There are certain neighborhoods in East Las Vegas that envelop you at night. You drive in, wind around a few times and suddenly find yourself transported into a different era. Gnarled, ancient trees tower over ranch style homes that have prevailed through seventies chic to the skids and back. They have fabulous kidney-shaped pools with rusty diving boards and lush, overgrown landscape. Some have been given facelifts that required painting over graffiti and covering over an excess of electrical outlets and LED light recesses. Many are now inhabited with artists that make up the creative underbelly of this city.
On a balmy October Eve, I set foot upon on one such doorstep, to meet Cari Byers, designer of Green Tease Clothing and Clique Costumes. She was in the midst of a telephone conversation when she let me in, and I was left vulnerable in her foyer to soak in the surroundings.
After being knocked slightly off kilter, we made our introductions and I followed her into her work room. It was then that I realized that it was going to be an exceptionally interesting night.
It was a tiny room walled with cinderblock that had bucked off its destiny of drabness. Feathers, baubles, beads, rhinestones, cut-out patterns, costume renderings, old T-shirts and vintage clothing were crammed into every inch of space. Her work table housed a sewing machine that she said had been using as long as she could remember. Her mother had been a costume designer as well, and Cari seemed to have that effortless talent that is born to those who have mastered a skill. She had never aspired to sew, she had just always sewed. It’s an edge that some lucky souls are born with, and a few actually realize.
She was preparing for two fashion shows that were coming up. The first would be at LA Fashion Week for her line of recycled clothing called Green Tease. It would be presented at the Sugar Art and Fashion Show. The second was going to be for her costume line at the Raw Artists Fashion Show here in Las Vegas. It looked like she was up to her eyeballs.
“Believe it or not, this room is organized”, laughed Cari. She swore she knew where every scrap of fabric was located. I just stared at the makings of showgirl costumes tossed about in heaps, like piles of old bones. Feeling a bit like the goldfish in the foyer, things began to stretch out of proportion and loom over me.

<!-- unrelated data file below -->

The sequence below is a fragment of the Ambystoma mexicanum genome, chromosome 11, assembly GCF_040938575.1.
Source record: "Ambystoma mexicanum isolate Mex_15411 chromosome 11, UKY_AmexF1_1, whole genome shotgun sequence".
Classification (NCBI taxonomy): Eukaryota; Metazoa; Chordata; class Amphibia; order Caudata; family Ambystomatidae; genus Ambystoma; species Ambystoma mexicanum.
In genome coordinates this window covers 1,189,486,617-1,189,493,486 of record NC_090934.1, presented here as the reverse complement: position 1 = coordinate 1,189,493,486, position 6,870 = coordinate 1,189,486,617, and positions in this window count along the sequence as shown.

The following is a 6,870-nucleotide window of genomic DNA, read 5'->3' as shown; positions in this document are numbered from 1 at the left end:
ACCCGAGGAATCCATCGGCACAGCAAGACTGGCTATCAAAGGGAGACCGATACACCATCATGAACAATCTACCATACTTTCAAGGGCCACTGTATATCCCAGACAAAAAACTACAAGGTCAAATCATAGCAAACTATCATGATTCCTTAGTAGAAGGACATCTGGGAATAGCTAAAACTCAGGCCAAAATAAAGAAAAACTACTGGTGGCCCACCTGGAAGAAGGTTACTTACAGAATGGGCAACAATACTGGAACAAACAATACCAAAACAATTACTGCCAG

Then she took me on the tour.
I followed her up past a quirky art collection, up a tikki-inspired stairway and down a hallway covered with showgirl prints from the Folies-Bergere. I think I neglected to mention that she was also a showgirl. She actually danced in the Vegas production of the Folies until it closed at the Tropicana a few years back.
She let me stare at her bedroom, which I did with my mouth open. Then, she let me rifle through all of her jewelry. I asked if she and her boyfriend fit on the bed. She just laughed and said “no, not really”. As I gazed at the print of Edie Sedgewick atop her bureau, Edie’s left eyebrow raised a little as if to say “yes I belong here…. do you”? I glanced away, and then I followed Cari into her closet.
As is the case in most heterosexual relationships, her boyfriend’s things were shoved into a small area to make room for Cari’s massive wardrobe. From what I had seen already, I knew that her collection of clothing would be far from ordinary. She had a vintage leather jacket with fringe for days. It was from Buffalo Exchange, and I think I might have salivated on it a little bit. I pulled out a pair of overalls with a cartoon farm animal print. “Yes, I wear these”, Cari commented. They were hilarious and fabulous all at the same time. I think I was beginning to get her.
After surveying all her hats, fingering her accessories, and leafing through more clothing, we started to head back downstairs. Then, suddenly she stopped. ” I have to show you the feather room “, she said.
THE FEATHER ROOM???
Yes, the feather room. She was the real deal alright. The room was entirely filled with gorgeous showgirl headdresses, backpacks and costumes dripping with sequins and stones. On one wall leaned the largest, tackiest, most fabulous painting I have ever seen. “Oh, yeah, I got that at a trailer park” , Cari laughed. “I have nowhere to hang it in this house so I just keep it in here.” It fit right in.
I can’t tell you how much I wanted to throw on a pair of fishnets, character shoes, and a wig cap so I could try everything on that room. I wanted to be a showgirl. I wanted wanted to bevel and bat false eyelashes at a tipsy audience. I wanted to parade around her house, which in showgirl speak is called “tipping”. I felt at home in that room.
It was clear that Cari did too. She was in her element.
We convened downstairs in the workroom again. I was feeling a bit dazed, as my parameters had been kicked out from under me. Reality had become a quiet mouse that had scurried away. Cari gestured to her Green Tease line and said “take anything you want.” I left with an armful of clothing made from recycled T-shirts and vintage fabrics. As I drove home with a head full of acidic images and new possibilities, I felt validated. As if any creative or weird idea I had was okay.
It would be a night to remember. I had taken my first sip of Green Tease.
You can follow Cari on Facebook @Clique Costumes and @Green Tease.